Engaging Girls in STEM

By Simone V., June 8, 2017

The Green Machine on May 17th hosted a robot demo for the South View Middle School GEMS (Girls Excelling in Math and Science) club. A total of 15 girls from grades 6-7 attended the demo, which was held in Team 1816’s robot build space within the Edina High School theatre workshop.

GEMS is an international organization that aims to encourage young women to become engaged in STEM (Science, Technology, Engineering, and Math) fields. The first GEMS club was founded in 1994; today the organization has helped to kickstart dozens of GEMS and Jr. GEMS clubs across the nation, including several housed within Minneapolis Public Schools.




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The South View GEMS club was founded in part by science teacher Janel Weiland, who was approached by a group of students seeking to form an all-girls, STEM-related club. “I thought [the club] would be a good fit,” said Weiland. “It was something I felt I could do to help the girls on their pursuit of science and engineering.”

According to the National Science Foundation, women overall remain underrepresented in the science and engineering workforce, with the greatest disparities occurring in engineering, computer science, and the physical sciences. Although women make up half of the total U.S. college-educated workforce, only 29% of those in the science and engineering fields are women. Engaging girls and teens before they get to high school and college is critical.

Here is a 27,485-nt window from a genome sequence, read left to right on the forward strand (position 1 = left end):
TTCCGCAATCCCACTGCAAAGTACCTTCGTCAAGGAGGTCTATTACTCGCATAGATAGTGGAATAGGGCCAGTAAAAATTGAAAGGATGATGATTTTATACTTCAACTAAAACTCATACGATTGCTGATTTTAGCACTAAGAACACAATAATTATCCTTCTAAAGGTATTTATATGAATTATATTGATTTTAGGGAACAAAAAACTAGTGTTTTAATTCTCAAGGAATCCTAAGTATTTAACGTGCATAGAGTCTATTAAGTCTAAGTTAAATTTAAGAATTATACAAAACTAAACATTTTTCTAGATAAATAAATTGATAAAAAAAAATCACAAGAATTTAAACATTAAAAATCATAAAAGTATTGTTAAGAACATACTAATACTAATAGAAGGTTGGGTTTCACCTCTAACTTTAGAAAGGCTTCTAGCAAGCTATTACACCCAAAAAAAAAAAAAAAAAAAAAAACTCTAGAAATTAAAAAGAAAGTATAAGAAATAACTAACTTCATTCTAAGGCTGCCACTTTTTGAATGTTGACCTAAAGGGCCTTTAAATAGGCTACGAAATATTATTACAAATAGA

It was Weiland’s interest in immersing the girls in STEM that led her to work with The Green Machine to organize a robot demo for the club. The Green Machine brought out the 2016 robot, Zenith, and gave a brief talk regarding how the team was able to build the robot within the 6-week build period. The girls got a closer look at the robot when team members demonstrated how the robot’s ball-shooting capabilities.

Later, team members answered questions the GEMS club members had about the robot and about FIRST and joining the team itself. A frequently-asked question was whether or not joining the FRC team would be a challenge. “It’s a different experience going from middle school to high school,” said team co-captain Allison S., “But it’s definitely worth it to meet so many new people and be part of such an engaging program.”

There are FIRST programs for students in all grade levels. For student in middle school through grades 9, FIRST LEGO League and FIRST Tech Challenge teams are starting to form for the 2017-18 season. Students may register their interest by filling out a Google form here:

Other topics discussed ranged from what competitions are like to what sorts of parts are used to build the robot. The team was able to explain the 3D-printed parts that come from sponsors Stratasys, HID Global, and Proto Lab.

The robot demo served as a means of inspiring GEMS members to continue on a pathtowards STEM careers. Many of the girls expressed interest in these and left the demo wanting to join Team 1816 in high school.

“The [GEMS demo] was extremely important because we got to expose girls interested in math and science to the engineering aspect of both subjects,” said team member Morgan S., “This demo was different than any of the other activities these girls have been a part of, and it got them excited about joining a FIRST team in the future.”